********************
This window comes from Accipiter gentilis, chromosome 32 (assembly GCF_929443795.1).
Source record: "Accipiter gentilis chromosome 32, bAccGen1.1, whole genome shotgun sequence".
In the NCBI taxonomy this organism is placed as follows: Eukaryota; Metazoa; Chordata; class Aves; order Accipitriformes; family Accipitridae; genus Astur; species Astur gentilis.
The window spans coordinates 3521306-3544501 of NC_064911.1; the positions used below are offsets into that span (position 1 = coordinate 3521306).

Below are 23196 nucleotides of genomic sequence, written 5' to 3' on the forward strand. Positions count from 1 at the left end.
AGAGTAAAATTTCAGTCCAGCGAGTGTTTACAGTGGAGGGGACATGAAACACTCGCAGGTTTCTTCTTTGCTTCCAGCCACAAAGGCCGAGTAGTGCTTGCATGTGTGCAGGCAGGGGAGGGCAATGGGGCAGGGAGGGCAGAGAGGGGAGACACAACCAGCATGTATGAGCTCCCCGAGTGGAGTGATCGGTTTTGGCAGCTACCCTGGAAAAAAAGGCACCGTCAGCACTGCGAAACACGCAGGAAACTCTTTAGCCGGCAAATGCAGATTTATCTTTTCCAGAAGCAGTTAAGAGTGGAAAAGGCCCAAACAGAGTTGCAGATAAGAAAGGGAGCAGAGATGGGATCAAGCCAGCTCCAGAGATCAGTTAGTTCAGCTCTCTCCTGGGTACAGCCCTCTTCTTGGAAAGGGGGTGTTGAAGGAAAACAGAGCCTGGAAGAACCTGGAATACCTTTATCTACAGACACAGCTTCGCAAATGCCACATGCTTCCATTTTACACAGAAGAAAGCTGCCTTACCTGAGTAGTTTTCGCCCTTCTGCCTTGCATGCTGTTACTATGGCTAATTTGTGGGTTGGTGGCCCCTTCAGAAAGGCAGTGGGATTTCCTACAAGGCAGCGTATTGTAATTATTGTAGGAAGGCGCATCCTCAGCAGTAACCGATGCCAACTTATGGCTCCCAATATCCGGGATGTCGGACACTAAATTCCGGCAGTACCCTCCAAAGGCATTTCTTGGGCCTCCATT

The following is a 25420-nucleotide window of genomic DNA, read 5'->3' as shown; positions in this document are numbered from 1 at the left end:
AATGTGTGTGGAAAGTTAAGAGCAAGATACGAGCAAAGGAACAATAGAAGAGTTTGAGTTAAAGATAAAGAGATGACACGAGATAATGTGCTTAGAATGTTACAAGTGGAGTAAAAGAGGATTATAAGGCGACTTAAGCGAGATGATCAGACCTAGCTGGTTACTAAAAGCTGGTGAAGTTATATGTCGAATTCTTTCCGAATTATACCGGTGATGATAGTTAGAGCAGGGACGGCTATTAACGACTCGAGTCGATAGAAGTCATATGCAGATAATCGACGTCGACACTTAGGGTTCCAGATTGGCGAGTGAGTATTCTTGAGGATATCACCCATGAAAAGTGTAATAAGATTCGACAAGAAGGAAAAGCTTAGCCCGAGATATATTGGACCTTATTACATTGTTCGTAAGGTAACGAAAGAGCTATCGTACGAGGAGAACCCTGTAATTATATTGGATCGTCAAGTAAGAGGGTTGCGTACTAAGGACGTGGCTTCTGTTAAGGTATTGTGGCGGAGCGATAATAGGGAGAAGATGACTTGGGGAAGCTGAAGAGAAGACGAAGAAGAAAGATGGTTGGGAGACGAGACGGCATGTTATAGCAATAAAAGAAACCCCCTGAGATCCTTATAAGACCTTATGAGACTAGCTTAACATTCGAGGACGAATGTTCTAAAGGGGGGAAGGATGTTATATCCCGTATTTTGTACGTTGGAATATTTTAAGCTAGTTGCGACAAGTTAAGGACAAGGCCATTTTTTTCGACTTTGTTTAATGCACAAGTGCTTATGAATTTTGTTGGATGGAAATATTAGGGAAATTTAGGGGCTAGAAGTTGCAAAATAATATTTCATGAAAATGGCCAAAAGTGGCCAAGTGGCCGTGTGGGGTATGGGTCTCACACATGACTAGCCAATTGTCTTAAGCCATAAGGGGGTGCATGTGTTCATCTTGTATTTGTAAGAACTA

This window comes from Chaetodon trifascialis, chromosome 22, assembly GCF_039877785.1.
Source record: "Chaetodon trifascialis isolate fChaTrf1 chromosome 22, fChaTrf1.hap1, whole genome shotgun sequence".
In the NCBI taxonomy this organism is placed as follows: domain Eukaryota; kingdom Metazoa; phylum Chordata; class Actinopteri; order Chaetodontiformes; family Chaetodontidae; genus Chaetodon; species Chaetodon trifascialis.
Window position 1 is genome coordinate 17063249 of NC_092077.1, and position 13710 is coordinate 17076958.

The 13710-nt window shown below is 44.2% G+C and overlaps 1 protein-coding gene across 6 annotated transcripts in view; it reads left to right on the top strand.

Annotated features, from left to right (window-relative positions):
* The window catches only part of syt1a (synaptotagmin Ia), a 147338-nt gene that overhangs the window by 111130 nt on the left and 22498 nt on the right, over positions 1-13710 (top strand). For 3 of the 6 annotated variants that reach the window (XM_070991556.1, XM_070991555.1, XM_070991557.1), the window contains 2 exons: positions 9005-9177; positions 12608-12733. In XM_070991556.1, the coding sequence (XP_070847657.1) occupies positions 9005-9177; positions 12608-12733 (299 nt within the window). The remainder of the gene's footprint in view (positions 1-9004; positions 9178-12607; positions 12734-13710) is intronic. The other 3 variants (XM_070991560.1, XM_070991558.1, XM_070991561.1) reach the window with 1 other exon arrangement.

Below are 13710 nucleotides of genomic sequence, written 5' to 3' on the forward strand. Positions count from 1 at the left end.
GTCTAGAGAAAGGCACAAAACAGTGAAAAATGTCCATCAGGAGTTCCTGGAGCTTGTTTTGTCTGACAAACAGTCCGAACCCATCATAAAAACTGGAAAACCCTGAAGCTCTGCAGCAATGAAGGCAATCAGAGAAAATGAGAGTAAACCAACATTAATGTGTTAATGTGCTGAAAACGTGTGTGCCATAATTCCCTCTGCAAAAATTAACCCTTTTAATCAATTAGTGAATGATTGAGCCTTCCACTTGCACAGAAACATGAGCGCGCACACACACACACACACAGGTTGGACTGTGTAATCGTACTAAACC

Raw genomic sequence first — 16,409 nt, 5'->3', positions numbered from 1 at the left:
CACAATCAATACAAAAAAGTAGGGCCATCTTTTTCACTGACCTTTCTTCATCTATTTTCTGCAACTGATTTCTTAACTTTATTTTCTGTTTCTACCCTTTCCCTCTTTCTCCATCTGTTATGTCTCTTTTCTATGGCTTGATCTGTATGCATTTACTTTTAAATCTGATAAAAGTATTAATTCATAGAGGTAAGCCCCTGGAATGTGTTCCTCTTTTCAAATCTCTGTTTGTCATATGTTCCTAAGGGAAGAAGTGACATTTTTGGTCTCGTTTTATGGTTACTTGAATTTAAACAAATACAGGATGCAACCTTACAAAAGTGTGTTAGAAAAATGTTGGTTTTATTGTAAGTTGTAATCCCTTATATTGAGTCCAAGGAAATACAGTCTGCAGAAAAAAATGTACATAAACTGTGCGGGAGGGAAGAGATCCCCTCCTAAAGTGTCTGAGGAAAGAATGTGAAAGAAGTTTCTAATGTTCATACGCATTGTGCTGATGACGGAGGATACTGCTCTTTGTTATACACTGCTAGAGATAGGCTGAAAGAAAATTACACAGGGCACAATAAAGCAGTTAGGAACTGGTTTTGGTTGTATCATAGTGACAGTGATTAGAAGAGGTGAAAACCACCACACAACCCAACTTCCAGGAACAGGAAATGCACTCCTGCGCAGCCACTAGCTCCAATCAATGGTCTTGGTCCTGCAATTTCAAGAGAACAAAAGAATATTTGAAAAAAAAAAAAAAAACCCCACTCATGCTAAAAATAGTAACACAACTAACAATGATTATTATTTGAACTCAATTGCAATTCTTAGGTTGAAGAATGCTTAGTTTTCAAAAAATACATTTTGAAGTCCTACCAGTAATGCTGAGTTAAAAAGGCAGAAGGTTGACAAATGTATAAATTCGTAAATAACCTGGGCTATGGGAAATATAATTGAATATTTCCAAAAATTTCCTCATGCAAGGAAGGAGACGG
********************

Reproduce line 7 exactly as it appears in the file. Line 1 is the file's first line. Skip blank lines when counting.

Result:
The following is a 25420-nucleotide window of genomic DNA, read 5'->3' as shown; positions in this document are numbered from 1 at the left end: